Balm

Carmelite Water

The famous Carmelite Water, first made by 17th century Carmelite nuns was used to treat nervous headache and neuralgia. It combined lemon balm with lemon-peel, nutmeg, coriander and angelica root. Here’s a recipe:

Ingredients:

  • 1 ¼ cups vodka
  • 3 tablespoons dried angelica leaves, and stalks
  • 3 tablespoons dried lemon balm leaves
  • 1 tablespoon coriander seeds, bruised
  • 1 nutmeg, cut into strips
  • 2 tablespoons cloves
  • cinnamon sticks

Instructions:

Pour the vodka into a jar. Add the remaining ingredients,cover tightly and shake. Leave in a warm place for three weeks, shaking every day. Strain into a sterilized bottle and store in a cool place. Use within six months.

Found at: Herbal Riot

Balm for the Flu

lemonbalmtea

If you are not sure whether it`s a cold or flu coming on, don`t hesitate, infuse 1 oz of fresh or dried balm with a pint of boiling water and take it very hot, last thing at night. It will drive out a cold and arrest an attack of influenza – but you should take it in good time when you feel the first symptoms coming.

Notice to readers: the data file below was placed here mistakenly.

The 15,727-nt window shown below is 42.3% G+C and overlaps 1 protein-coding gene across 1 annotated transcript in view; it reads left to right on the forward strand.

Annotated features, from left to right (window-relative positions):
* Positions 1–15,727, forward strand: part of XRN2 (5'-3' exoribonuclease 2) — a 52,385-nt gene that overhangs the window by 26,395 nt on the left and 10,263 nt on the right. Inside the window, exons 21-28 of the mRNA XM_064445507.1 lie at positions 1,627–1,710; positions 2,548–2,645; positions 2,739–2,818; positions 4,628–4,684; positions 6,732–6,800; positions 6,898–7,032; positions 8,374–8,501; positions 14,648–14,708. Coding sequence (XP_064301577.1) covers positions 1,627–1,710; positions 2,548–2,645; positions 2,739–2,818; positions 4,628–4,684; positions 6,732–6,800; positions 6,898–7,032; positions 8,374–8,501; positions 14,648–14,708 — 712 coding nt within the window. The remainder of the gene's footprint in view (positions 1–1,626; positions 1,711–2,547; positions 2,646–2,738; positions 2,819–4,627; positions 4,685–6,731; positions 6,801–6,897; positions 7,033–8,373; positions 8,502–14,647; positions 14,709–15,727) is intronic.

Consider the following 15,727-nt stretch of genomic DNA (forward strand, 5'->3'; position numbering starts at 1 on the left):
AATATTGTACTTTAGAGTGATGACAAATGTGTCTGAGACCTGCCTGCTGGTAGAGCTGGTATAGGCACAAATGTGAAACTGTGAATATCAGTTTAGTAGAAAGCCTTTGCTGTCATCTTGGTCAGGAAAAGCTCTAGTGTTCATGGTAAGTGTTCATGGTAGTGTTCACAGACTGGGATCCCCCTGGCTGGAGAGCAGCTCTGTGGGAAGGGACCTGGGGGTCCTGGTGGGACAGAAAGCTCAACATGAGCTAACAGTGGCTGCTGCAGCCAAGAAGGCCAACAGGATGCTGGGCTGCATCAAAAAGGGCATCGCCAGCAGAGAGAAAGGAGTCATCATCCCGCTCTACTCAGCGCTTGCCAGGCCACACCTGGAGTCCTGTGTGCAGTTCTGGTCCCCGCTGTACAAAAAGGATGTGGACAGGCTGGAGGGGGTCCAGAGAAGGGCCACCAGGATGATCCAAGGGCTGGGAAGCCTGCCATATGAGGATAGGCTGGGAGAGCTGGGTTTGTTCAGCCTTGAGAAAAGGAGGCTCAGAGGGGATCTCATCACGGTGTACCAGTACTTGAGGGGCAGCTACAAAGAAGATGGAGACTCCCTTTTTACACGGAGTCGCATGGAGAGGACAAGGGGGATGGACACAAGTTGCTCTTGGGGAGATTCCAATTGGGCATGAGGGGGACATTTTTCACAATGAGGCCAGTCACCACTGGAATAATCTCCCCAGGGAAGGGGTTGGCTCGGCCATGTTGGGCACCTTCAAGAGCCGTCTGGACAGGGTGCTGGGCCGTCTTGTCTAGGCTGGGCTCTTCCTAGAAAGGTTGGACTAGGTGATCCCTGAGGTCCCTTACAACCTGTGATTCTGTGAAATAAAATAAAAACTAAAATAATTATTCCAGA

From: Gypsy Cures for Coughs and Colds

Note: as to exactly which balm plant this refers to is unclear to me, so I am sharing this definition of balm from Britannica.com. Be sure to research any herb before you use it.

Balm, any of several aromatic herbs of the mint family, grown for their fragrant leaves. The best-known balm plant is Melissa officinalis, also called balm gentle or lemon balm, which is cultivated in temperate climates and used as a scent in perfumery, as a flavouring in such foods as salads, soups, sauces, and stuffings, and as a flavouring in liqueurs, wine, and fruit drinks. Other common mint balms include bastard balm (Melittis melissophyllum); bee balm, or bergamot (Monarda didyma); richweed, or horse balm (Collinsonia canadensis); field balm, or creeping Charlie (Glechoma hederacea); lesser calamint, or field balm (Clinopodium nepeta); and Molucca balm, or bells of Ireland (Moluccella laevis). The use of balm in wine drinks and as a diaphoretic (induces heavy sweating) in medicinal teas can be traced back to ancient Greek and Asian cultures. 

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